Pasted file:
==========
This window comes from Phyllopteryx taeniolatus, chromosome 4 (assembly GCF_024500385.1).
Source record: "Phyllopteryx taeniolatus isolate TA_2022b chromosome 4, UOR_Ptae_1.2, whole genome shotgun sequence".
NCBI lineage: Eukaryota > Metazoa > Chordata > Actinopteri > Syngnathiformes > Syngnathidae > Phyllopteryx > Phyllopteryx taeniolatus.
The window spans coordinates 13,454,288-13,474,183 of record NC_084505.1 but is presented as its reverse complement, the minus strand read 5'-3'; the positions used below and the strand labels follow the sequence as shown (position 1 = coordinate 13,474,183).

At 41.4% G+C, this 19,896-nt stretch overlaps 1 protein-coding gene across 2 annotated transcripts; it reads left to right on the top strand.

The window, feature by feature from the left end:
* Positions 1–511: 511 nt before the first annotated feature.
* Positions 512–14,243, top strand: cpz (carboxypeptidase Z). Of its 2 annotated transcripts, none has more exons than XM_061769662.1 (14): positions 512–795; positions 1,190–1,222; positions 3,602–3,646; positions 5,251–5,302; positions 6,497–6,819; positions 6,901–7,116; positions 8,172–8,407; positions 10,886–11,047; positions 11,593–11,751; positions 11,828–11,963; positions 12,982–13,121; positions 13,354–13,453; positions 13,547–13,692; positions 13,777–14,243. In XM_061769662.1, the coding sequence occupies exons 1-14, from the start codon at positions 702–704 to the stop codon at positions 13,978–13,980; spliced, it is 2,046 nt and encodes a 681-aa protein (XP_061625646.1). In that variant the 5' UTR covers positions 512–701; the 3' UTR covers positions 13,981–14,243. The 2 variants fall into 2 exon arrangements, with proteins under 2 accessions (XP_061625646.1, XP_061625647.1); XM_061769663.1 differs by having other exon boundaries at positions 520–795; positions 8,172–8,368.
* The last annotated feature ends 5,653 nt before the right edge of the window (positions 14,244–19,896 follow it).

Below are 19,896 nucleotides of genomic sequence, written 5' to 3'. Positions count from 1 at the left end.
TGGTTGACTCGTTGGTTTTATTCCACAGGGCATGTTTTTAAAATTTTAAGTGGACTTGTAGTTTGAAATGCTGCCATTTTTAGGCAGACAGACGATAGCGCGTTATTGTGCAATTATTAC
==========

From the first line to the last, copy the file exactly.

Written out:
This window comes from Phyllopteryx taeniolatus, chromosome 4 (assembly GCF_024500385.1).
Source record: "Phyllopteryx taeniolatus isolate TA_2022b chromosome 4, UOR_Ptae_1.2, whole genome shotgun sequence".
NCBI lineage: Eukaryota > Metazoa > Chordata > Actinopteri > Syngnathiformes > Syngnathidae > Phyllopteryx > Phyllopteryx taeniolatus.
The window spans coordinates 13,454,288-13,474,183 of record NC_084505.1 but is presented as its reverse complement, the minus strand read 5'-3'; the positions used below and the strand labels follow the sequence as shown (position 1 = coordinate 13,474,183).

At 41.4% G+C, this 19,896-nt stretch overlaps 1 protein-coding gene across 2 annotated transcripts; it reads left to right on the top strand.

The window, feature by feature from the left end:
* Positions 1–511: 511 nt before the first annotated feature.
* Positions 512–14,243, top strand: cpz (carboxypeptidase Z). Of its 2 annotated transcripts, none has more exons than XM_061769662.1 (14): positions 512–795; positions 1,190–1,222; positions 3,602–3,646; positions 5,251–5,302; positions 6,497–6,819; positions 6,901–7,116; positions 8,172–8,407; positions 10,886–11,047; positions 11,593–11,751; positions 11,828–11,963; positions 12,982–13,121; positions 13,354–13,453; positions 13,547–13,692; positions 13,777–14,243. In XM_061769662.1, the coding sequence occupies exons 1-14, from the start codon at positions 702–704 to the stop codon at positions 13,978–13,980; spliced, it is 2,046 nt and encodes a 681-aa protein (XP_061625646.1). In that variant the 5' UTR covers positions 512–701; the 3' UTR covers positions 13,981–14,243. The 2 variants fall into 2 exon arrangements, with proteins under 2 accessions (XP_061625646.1, XP_061625647.1); XM_061769663.1 differs by having other exon boundaries at positions 520–795; positions 8,172–8,368.
* The last annotated feature ends 5,653 nt before the right edge of the window (positions 14,244–19,896 follow it).

Below are 19,896 nucleotides of genomic sequence, written 5' to 3'. Positions count from 1 at the left end.
TGGTTGACTCGTTGGTTTTATTCCACAGGGCATGTTTTTAAAATTTTAAGTGGACTTGTAGTTTGAAATGCTGCCATTTTTAGGCAGACAGACGATAGCGCGTTATTGTGCAATTATTAC